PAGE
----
cover image KINDRED SOULS: The Friendship of Eleanor Roosevelt and David Gurewitsch

KINDRED SOULS: The Friendship of Eleanor Roosevelt and David Gurewitsch

Edna P. Gurewitsch, . . St. Martin's, $27.95 (320pp) ISBN 978-0-312-28698-9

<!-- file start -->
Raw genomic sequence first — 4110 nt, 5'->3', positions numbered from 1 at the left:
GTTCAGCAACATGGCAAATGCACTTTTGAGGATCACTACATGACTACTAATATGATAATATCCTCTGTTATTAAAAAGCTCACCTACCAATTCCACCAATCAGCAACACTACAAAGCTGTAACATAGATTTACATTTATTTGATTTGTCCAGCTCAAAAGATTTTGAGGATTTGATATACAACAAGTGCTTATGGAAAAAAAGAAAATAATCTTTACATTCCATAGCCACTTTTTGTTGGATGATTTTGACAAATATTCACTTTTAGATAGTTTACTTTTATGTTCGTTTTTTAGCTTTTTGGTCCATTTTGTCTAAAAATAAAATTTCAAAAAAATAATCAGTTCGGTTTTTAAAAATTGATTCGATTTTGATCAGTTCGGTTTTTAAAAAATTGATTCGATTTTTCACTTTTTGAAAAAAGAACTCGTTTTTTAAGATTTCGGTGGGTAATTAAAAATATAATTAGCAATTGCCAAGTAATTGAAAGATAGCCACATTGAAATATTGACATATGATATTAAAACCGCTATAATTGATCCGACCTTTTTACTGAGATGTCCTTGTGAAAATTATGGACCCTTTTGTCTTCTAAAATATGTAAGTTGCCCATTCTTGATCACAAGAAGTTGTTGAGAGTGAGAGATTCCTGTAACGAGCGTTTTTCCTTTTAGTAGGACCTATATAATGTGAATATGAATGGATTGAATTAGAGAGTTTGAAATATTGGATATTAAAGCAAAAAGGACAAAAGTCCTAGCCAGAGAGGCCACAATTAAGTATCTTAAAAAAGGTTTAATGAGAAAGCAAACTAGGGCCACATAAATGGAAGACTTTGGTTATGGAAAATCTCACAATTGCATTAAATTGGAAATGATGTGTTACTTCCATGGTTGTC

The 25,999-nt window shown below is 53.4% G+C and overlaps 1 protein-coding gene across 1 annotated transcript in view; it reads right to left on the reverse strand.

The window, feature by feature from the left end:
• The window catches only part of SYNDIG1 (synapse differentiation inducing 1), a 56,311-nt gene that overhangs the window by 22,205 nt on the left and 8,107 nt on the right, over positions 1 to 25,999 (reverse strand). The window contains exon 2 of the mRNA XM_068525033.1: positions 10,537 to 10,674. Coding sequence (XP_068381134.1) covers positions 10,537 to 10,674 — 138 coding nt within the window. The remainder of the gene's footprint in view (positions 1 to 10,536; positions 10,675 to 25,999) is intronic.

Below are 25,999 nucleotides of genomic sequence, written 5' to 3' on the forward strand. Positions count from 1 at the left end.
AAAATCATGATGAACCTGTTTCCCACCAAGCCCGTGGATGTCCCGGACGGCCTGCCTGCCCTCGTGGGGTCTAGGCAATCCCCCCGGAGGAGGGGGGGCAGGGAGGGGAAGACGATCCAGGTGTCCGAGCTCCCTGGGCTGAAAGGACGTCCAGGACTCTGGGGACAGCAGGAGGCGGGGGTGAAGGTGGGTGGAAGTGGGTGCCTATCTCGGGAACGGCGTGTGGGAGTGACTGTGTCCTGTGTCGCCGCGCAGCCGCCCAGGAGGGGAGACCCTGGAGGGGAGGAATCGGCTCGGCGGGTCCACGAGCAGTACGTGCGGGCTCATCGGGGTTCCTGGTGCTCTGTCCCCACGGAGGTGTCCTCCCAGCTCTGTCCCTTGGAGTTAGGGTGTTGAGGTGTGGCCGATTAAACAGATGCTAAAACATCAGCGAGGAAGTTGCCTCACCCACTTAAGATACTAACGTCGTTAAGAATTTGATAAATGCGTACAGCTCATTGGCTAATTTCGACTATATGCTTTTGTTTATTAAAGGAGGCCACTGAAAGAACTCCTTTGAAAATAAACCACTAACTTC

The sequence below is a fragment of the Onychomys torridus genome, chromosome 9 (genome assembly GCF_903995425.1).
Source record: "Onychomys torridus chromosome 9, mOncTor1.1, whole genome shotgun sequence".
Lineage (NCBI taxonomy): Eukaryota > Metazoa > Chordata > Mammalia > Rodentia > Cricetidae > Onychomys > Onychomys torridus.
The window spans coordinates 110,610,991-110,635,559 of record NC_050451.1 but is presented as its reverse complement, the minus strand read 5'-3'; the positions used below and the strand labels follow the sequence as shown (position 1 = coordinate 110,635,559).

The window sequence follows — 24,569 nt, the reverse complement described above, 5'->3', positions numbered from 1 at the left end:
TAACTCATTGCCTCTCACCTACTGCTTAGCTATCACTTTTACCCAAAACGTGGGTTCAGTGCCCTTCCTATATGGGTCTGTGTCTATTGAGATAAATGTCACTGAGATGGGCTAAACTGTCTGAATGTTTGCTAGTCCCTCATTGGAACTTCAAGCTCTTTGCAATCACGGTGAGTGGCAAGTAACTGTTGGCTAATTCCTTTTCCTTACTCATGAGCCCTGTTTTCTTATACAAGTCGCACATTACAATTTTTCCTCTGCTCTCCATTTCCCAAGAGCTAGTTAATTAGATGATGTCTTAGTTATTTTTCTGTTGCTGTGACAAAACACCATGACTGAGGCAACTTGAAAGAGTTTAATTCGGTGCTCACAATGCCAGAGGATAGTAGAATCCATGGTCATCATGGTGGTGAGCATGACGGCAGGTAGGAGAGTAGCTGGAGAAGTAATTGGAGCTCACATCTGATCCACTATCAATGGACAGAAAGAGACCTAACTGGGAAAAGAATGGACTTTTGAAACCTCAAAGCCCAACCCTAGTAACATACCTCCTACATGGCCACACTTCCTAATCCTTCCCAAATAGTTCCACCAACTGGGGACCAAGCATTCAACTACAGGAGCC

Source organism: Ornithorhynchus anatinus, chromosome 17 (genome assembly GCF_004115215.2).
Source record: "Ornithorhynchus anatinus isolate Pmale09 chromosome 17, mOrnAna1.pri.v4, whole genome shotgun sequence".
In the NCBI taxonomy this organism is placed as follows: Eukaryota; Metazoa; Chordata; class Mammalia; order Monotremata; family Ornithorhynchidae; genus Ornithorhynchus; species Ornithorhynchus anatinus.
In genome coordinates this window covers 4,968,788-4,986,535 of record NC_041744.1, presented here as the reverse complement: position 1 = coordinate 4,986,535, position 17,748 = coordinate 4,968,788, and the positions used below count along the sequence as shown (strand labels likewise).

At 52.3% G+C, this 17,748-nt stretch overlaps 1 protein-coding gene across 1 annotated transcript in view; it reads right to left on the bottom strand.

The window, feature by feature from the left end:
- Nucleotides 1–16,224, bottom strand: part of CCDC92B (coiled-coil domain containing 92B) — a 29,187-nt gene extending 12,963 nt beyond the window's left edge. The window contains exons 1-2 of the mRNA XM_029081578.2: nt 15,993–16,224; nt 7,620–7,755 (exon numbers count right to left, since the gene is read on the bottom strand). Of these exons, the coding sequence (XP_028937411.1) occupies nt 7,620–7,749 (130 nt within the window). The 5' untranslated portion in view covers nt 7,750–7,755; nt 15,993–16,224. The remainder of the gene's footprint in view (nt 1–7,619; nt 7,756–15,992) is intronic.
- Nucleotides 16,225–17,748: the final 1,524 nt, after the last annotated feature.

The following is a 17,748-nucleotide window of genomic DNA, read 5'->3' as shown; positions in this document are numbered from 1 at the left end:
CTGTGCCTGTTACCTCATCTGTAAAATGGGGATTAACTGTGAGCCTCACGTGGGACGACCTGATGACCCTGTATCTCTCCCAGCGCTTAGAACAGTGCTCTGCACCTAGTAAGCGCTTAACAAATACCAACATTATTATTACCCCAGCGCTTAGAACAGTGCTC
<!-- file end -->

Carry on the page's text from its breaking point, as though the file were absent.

"You know without my telling you that I love you as I love and have never loved anyone else," wrote Eleanor Roosevelt to her doctor, David Gurewitsch, in 1955. It was an extraordinary declaration by the world's most famous woman, one that has intrigued historians and biographers for decades. Now the full story behind this relationship is revealed by an unlikely source—David's wife. Gurewitsch writes that her husband and Mrs. Roosevelt first met in 1944. Shortly thereafter, David became her personal physician, and a friendship blossomed that endured until Mrs. Roosevelt's death in 1962. It was, Gurewitsch admits, a curious friendship. David was 18 years younger and "uncommonly handsome"—facts that made some Roosevelt family members "uneasy" about the relationship. But Gurewitsch dispels any questions about an intimate affair. Mrs. Roosevelt did possess "romantic feelings" toward David, she writes, but these were controlled by the pair "maturely and honorably." David frequently traveled with Mrs. Roosevelt; and after her marriage to David, the author was a constant companion as well. The trio even lived together in a house on Manhattan's Upper East Side. Thus, Gurewitsch literally had a living room seat from which to observe Mrs. Roosevelt's uniquely diverse life: mother, party hostess, social activist, Democratic spokesperson, world diplomat. It is chiefly for these observations, coupled with excerpts from the Gurewitsch–Roosevelt letters, that this book is valuable. With admiration for her subject, Gurewitsch has significantly expanded our understanding of the last years of the 20th century's great American woman. 16 pages of b&w photos not seen by PW. (Jan.)